Objectives Develop a model to identify incidental meningiomas at risk of observation failure.
Design Retrospective study (2007–2015).
Subjects 385 patients. Mean age 62.6 years.
Methods Observation failure was defined as: new symptoms, MRI progression (absolute growth rate 2 cm3/year or absolute growth rate 1 cm3/year +relative growth rate 30%/year) or loss of treatment options. A prognostic model was developed using MRI and patient comorbidity.
Results Over a median of 36 months, 44 (10.9%) meningiomas failed observation. Median time to failure was 33 months. Model parameters were based on statistical and clinical considerations and included: increasing tumour size (HR=2.17 [95% CI=1.53–3.09], p<0.001), peritumoural signal change (HR=1.58 [95% CI=0.65–3.85], p=0.313), FLAIR/T2 hyperintense meningiomas (HR=10.6 [95% CI=5. 39–21.0], p<0.001) and proximity to neurovascular structures (HR=1.38 [95% CI=0.74–2.56], p=0.314). Patients were stratified based on the model into low, medium and high-risk groups and rates of failed observation at 5 years were 3%, 28% and 75% respectively. Low-risk patients had small meningiomas, free of all risk factors. After 5 years of follow-up the probability of failure plateaued in all risk groups. Older patients with comorbidities were 15-times more likely to die than to receive intervention at 5 years following diagnosis, regardless of risk group.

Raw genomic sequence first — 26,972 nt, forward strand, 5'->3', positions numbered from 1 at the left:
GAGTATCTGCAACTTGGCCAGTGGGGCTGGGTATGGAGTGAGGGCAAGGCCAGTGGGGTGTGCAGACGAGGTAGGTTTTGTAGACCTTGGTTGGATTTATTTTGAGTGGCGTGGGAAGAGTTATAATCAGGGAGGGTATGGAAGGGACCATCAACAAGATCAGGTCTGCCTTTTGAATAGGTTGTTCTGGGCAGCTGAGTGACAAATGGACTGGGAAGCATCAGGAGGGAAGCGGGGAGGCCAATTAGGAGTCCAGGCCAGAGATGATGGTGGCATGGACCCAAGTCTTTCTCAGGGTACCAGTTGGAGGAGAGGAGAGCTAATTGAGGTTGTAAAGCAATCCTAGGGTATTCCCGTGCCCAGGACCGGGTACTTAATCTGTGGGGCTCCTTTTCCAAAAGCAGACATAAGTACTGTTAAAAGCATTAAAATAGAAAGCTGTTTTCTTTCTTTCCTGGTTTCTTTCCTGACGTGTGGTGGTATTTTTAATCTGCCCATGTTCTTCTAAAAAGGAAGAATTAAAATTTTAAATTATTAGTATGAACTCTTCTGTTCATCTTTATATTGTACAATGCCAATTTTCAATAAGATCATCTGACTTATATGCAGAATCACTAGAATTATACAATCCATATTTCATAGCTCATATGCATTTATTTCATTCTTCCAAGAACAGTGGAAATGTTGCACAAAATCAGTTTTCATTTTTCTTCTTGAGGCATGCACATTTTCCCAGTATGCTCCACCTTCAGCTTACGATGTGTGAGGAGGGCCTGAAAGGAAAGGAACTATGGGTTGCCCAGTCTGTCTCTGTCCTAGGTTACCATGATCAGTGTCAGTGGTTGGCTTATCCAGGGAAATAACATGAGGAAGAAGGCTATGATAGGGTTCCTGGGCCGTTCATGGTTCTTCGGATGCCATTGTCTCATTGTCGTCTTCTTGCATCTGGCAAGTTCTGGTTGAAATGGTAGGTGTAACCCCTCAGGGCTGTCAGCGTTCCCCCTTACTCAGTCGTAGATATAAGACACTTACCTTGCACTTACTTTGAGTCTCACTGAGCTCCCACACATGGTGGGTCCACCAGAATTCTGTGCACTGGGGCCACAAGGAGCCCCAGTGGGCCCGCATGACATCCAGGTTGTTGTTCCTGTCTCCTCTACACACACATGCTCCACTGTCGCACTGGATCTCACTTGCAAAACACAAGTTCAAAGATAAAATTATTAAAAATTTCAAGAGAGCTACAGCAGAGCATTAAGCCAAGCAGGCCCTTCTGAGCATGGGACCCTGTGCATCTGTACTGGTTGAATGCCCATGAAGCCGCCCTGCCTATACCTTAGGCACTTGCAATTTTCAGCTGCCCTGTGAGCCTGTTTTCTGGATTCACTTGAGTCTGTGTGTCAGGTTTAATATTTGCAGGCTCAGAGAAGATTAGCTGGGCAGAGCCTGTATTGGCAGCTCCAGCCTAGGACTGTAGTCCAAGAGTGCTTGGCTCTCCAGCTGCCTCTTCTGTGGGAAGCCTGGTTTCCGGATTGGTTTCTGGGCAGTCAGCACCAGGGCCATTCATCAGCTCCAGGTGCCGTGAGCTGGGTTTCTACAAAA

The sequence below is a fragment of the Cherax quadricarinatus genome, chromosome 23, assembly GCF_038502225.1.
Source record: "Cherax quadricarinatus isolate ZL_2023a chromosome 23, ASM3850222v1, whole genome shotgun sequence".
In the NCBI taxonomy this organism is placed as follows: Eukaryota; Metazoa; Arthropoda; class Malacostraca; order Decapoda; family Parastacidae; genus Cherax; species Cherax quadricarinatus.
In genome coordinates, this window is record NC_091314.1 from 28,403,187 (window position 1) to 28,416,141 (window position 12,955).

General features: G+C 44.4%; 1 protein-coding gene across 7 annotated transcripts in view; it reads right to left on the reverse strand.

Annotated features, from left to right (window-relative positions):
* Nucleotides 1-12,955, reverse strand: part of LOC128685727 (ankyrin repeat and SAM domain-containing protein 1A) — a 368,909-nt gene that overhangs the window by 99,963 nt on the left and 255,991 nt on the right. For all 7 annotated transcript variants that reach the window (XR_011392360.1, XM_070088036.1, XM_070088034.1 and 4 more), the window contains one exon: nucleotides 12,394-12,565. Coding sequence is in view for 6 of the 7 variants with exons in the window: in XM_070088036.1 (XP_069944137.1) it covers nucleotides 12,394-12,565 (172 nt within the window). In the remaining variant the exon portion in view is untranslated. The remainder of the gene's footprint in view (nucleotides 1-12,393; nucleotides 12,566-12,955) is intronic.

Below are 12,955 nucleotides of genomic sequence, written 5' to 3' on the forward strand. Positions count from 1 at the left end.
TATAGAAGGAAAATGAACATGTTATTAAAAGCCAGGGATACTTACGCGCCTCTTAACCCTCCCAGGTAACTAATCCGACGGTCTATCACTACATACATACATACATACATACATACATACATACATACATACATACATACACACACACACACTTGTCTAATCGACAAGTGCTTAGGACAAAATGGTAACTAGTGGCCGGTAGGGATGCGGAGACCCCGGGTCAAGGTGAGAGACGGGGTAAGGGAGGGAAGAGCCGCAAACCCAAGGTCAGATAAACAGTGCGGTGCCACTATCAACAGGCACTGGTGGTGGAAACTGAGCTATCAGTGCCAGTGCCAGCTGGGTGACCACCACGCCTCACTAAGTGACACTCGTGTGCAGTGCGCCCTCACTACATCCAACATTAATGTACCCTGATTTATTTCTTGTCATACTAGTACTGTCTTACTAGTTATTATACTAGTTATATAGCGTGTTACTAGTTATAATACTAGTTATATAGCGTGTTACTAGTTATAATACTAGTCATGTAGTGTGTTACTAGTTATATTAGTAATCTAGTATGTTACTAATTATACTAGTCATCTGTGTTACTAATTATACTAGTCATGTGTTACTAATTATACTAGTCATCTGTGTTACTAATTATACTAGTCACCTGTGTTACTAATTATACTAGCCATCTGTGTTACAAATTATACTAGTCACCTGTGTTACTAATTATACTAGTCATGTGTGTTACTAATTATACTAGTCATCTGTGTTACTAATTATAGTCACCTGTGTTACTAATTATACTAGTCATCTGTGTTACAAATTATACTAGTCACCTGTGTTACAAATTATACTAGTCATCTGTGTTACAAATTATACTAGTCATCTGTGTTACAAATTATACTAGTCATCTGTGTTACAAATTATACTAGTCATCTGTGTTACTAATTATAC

Conclusions Most meningiomas remain clinically and radiologically stable. Stratifying follow-up according to risk-group has the potential to reduce the cost to healthcare.
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